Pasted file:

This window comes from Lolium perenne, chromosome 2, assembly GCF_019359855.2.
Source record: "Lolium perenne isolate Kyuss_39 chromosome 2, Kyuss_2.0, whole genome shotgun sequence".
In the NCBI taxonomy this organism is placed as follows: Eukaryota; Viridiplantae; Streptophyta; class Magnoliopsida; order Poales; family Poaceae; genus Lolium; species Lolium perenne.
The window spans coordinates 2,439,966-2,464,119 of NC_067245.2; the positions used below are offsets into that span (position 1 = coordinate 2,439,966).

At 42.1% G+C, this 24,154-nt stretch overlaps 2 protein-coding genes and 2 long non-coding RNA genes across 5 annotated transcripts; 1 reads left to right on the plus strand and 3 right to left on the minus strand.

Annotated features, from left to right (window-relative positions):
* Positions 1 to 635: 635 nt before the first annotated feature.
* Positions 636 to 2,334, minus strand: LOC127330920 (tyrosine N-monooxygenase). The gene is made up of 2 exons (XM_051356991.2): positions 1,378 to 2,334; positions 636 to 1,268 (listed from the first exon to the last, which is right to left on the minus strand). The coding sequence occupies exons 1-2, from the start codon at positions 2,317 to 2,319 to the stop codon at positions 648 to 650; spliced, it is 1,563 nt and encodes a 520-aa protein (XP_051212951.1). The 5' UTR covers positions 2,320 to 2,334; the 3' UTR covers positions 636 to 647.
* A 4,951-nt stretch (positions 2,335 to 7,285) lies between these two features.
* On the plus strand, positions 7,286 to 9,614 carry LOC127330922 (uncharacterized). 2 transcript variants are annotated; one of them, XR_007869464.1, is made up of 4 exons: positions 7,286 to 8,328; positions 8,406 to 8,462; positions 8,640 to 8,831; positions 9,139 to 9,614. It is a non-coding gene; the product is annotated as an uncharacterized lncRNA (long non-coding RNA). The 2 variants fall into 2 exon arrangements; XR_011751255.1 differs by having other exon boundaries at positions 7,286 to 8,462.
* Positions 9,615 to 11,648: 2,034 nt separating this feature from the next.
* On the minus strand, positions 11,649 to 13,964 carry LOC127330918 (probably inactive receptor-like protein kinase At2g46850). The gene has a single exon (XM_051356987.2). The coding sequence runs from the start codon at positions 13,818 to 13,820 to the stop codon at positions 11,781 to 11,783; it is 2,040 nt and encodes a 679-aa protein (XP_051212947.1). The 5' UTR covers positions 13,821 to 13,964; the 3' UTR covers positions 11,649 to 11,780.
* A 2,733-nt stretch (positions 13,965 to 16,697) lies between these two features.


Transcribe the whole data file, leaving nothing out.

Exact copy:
This window comes from Lolium perenne, chromosome 2, assembly GCF_019359855.2.
Source record: "Lolium perenne isolate Kyuss_39 chromosome 2, Kyuss_2.0, whole genome shotgun sequence".
In the NCBI taxonomy this organism is placed as follows: Eukaryota; Viridiplantae; Streptophyta; class Magnoliopsida; order Poales; family Poaceae; genus Lolium; species Lolium perenne.
The window spans coordinates 2,439,966-2,464,119 of NC_067245.2; the positions used below are offsets into that span (position 1 = coordinate 2,439,966).

At 42.1% G+C, this 24,154-nt stretch overlaps 2 protein-coding genes and 2 long non-coding RNA genes across 5 annotated transcripts; 1 reads left to right on the plus strand and 3 right to left on the minus strand.

Annotated features, from left to right (window-relative positions):
* Positions 1 to 635: 635 nt before the first annotated feature.
* Positions 636 to 2,334, minus strand: LOC127330920 (tyrosine N-monooxygenase). The gene is made up of 2 exons (XM_051356991.2): positions 1,378 to 2,334; positions 636 to 1,268 (listed from the first exon to the last, which is right to left on the minus strand). The coding sequence occupies exons 1-2, from the start codon at positions 2,317 to 2,319 to the stop codon at positions 648 to 650; spliced, it is 1,563 nt and encodes a 520-aa protein (XP_051212951.1). The 5' UTR covers positions 2,320 to 2,334; the 3' UTR covers positions 636 to 647.
* A 4,951-nt stretch (positions 2,335 to 7,285) lies between these two features.
* On the plus strand, positions 7,286 to 9,614 carry LOC127330922 (uncharacterized). 2 transcript variants are annotated; one of them, XR_007869464.1, is made up of 4 exons: positions 7,286 to 8,328; positions 8,406 to 8,462; positions 8,640 to 8,831; positions 9,139 to 9,614. It is a non-coding gene; the product is annotated as an uncharacterized lncRNA (long non-coding RNA). The 2 variants fall into 2 exon arrangements; XR_011751255.1 differs by having other exon boundaries at positions 7,286 to 8,462.
* Positions 9,615 to 11,648: 2,034 nt separating this feature from the next.
* On the minus strand, positions 11,649 to 13,964 carry LOC127330918 (probably inactive receptor-like protein kinase At2g46850). The gene has a single exon (XM_051356987.2). The coding sequence runs from the start codon at positions 13,818 to 13,820 to the stop codon at positions 11,781 to 11,783; it is 2,040 nt and encodes a 679-aa protein (XP_051212947.1). The 5' UTR covers positions 13,821 to 13,964; the 3' UTR covers positions 11,649 to 11,780.
* A 2,733-nt stretch (positions 13,965 to 16,697) lies between these two features.